Understanding Sex Work

History of Sex Work in Vancouver
Impacts of Sex Work
Sexual Exploitation of Children & Youth
Understanding the Law

History of Sex Work in Vancouver

Sex work is part of Vancouver’s history, shaped by the legal, economic, political, and social conditions. Birdie Stewart opened Vancouver’s first brothel in 1873 at the corner of Water and Abbott Streets in Gastown. At the time, a significant population of Chinese and Japanese women worked in the area.

Until after World War II, a brothel-style Red Light district thrived on Dupont Street (now East Pender, between Cambie and Main) and in the area around Chinatown. At that time, the brothel style of sex work was replaced by a more decentralized model in which sex workers met their clients at clubs and hotels. The only stroll, an outside area where sex workers worked, was in the Downtown Eastside where many of the women were addicted to heroin.

The raid of the Penthouse in 1975 was pivotal in the history of sex work in Vancouver. At the time, 30 to 150 sex workers worked from the Penthouse on Seymour Street each night. Once the enforcement of the laws against indoor sex work displaced it to outdoor venues, street-based sex work increased dramatically. The women who had worked at the Penthouse worked on the streets of the West End until residents’ protests led to a court injunction banning soliciting west of Granville.

Since then, sex workers have worked throughout the city, changing neighbourhoods in response to pressure from police, residents, and businesses. Escort services and massage parlours have continued to operate in less visible locations and have flourished due to their low profile. Male sex workers have had a stroll in Yaletown since the early 1980s when sex work was moved out of the West End. Although this stroll still exists, many male sex workers have moved online and are members of virtual communities. The online sex industry has expanded with the rise of the internet among all sex workers.

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Impacts of Sex Work

Sex work has an impact on individuals, community groups, and on society at large. Each group feels the impacts differently, including sex workers, children and youth, businesses and residents. By talking with residents, sex workers and businesses since 2004, Living in Community has been exploring the concerns of different community members in regard to street level sex work.

Listed below are some of the many grievances shared by Collingwood community members. This information is intended to create awareness around the impact that street level sex work has on all members of our community. This will help us move towards common ground as we start to improve the health and safety of our neighbourhoods together.


Residents Sex workers Business
Increased traffic in neighbourhood Being blamed for everything that is wrong with the neighbourhood regardless if it has been done by a sex worker because they are an easy target Customers being harassed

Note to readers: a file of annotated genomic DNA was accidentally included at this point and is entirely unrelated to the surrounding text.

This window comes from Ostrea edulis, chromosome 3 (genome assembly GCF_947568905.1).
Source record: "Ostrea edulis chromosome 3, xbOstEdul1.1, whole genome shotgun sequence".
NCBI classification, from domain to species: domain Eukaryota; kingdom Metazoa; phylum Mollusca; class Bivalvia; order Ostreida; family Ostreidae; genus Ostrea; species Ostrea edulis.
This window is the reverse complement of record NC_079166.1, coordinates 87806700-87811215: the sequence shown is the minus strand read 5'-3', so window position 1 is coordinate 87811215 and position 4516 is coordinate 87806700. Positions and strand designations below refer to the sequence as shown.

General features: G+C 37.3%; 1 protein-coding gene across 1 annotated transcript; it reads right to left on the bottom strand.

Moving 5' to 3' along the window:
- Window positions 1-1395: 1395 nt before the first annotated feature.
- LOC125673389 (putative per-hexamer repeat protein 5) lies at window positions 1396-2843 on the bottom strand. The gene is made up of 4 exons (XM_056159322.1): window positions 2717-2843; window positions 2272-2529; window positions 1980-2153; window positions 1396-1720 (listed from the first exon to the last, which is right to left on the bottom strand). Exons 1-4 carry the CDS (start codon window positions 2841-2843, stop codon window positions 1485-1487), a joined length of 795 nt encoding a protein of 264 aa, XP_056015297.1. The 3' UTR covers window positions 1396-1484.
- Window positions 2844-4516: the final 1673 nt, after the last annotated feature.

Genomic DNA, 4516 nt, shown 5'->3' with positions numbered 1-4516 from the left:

Residents being harassed by johns Judgment & discrimination Hard time keeping female staff because of safety concerns
Garbage Threats Businesses broken into
Property values are affected Labeled Decreased business
Strangers in our neighbourhood Violence Using the entrance of the businesses as a washroom
Not enough police Poverty Drug paraphernalia and condoms
Fearful for children’s safety Lack of support services Increased amounts of garbage
Recruitment of children by pimps Sexual exploitation Verbally abused by sex workers
Increase in criminal and drug activity Businesses have hired security guards who shame and humiliate workers Not wanting to stay open late
Noise Drug addiction Property damage
Being harassed by sex workers Homelessness Criminal activity
Threats from sex workers Death Businesses have given up reporting break-ins and damages because it becomes an insurance issue
Drug dealers STDs Having to hire increased security
Don’t feel safe walking at night Pimps Negative opinion of neighbourhood when there is visible sex work
Sex workers having sex with customers in public places Recruiting
Sex workers standing in front of residents houses and working Discredited due to drug use
Seniors fear for their safety Objects getting thrown at them
Gay bashing
Victims of crime
Poor lighting or lack of lighting
Hopelessness
Worthlessness

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Sexual Exploitation of Children & Youth

Sexually exploited children and youth face all of the same health risks, levels of violence and abuse, and stigma as adult sex workers. However, their vulnerability and level of exploitation are often greater because of their age, developmental stage, and innocence. It is important to remember that many youth engage in the exchange of sexual services in order to fulfill basic needs such as food and shelter. While this is considered exploitation in the eyes of the law, many of these youth do not consider themselves exploited and therefore, do not foresee the longer term negative impacts that their actions will have.